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Urbanisation-climate change: What does this mean for development?

5 March 2018

Dr Arabella Fraser, an expert whose research focuses on the governance of climate and disaster risk in urban contexts of the global South, has joined The Open University’s Faculty of Arts and Social Sciences.

Dr Fraser joins us from the Overseas Development Institute (ODI) where she was a Research Fellow, and Kings College London where she worked as a Research Associate. She has also worked in research and advisory roles for the World Bank,  Oxfam GB and Oxfam Spain, and UNDP.

Joining the OU as a Lecturer in International Development, Dr Fraser is also module chair for T879 Conflict and Development – a core module in the University’s MSc in Development Management.

Her research centres on the politics and governance of development and development practice under the changing dynamics of urban vulnerability to climate change risks, with a particular interest in the emergence and impact of institutional innovations for urban climate resilience and the politics of scientific knowledge in those innovations. Sheis currently involved in developing research bids and external research collaborations around the role of international climate finance in building urban resilience, addressing the interlinkages between environmental risks and urban violence, and governing multi-hazard urban risks.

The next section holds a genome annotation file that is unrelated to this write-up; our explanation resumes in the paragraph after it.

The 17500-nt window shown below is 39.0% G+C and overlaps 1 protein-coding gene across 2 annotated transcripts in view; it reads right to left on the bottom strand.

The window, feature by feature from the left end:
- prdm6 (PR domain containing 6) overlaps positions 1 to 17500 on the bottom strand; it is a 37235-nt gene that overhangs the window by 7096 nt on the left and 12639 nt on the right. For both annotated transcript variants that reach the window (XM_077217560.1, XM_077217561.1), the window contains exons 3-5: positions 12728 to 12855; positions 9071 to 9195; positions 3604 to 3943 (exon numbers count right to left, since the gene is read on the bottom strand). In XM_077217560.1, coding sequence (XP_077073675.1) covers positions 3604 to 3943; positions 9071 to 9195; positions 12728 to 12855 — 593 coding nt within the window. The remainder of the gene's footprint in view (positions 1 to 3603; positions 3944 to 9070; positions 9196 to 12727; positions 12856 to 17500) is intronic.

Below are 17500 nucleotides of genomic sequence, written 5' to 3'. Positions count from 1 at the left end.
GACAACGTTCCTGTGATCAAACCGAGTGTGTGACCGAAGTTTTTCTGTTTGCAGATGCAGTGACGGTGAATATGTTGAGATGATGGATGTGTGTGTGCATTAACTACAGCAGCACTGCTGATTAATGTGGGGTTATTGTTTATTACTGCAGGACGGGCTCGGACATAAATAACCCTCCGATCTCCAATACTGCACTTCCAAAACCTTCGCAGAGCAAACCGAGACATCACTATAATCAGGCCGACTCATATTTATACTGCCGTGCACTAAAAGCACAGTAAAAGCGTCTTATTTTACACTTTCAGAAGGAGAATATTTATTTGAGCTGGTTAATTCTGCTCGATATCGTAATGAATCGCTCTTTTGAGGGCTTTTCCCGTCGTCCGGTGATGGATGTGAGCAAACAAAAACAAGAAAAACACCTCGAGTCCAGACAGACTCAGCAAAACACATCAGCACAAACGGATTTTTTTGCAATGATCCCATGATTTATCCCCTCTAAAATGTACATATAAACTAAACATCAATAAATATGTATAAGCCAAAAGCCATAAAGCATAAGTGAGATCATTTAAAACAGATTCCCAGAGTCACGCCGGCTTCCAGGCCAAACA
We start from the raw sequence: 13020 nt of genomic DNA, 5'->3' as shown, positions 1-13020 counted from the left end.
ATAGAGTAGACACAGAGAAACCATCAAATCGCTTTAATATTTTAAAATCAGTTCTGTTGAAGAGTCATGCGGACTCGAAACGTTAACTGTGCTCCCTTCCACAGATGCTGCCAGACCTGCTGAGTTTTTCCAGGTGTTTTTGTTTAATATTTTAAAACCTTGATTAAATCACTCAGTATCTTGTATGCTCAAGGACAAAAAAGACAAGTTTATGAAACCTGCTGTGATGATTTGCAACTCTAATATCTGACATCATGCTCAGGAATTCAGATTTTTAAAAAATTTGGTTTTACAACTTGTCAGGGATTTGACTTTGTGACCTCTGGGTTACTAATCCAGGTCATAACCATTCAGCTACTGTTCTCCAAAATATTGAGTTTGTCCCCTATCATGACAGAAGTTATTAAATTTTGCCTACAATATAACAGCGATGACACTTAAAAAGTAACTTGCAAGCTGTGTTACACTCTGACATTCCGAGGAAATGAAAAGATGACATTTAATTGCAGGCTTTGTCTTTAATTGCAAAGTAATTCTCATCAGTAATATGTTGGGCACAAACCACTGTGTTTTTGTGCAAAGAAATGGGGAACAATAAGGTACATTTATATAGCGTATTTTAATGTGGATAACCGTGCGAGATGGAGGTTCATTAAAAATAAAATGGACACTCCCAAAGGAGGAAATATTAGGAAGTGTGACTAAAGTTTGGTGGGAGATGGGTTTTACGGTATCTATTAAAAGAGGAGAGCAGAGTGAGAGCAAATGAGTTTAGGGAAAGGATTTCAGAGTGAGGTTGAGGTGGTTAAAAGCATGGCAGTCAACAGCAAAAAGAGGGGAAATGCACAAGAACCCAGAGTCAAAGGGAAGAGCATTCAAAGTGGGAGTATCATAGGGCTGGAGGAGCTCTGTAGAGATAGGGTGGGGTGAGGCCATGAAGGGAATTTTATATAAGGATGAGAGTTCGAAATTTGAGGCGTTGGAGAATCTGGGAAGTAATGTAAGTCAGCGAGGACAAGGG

Dr Fraser will deliver a seminar on 25 April 2018 on a paper she is writing titled The Politics of ‘Building Back Better’: Learning, Knowledge and Sustainable Development in the Caribbean post Hurricane Irma.

Talking about her paper, Dr Fraser explained: “Climate and weather-related disaster events not only reveal underlying social conditions but, under certain circumstances, can propel the reorganisation of particular policy regimes to reduce risks. The depth and extent of such changes depends in part on the opportunity and capacity for different forms of learning.

“Drawing on fieldwork I’m undertaking in March, co-conducted by King’s College London, my paper will aim to ask new questions about the drivers of institutional learning processes in the ongoing political negotiation of post-colonial regimes, where notions of sovereignty, responsibility and governance are being worked out across changing spheres of hierarchical and networked authority with implications for the relationship between environmental regulation and development futures.”

More details about the seminar is available on the events page.

To find out more about Dr Fraser, visit her profile page.

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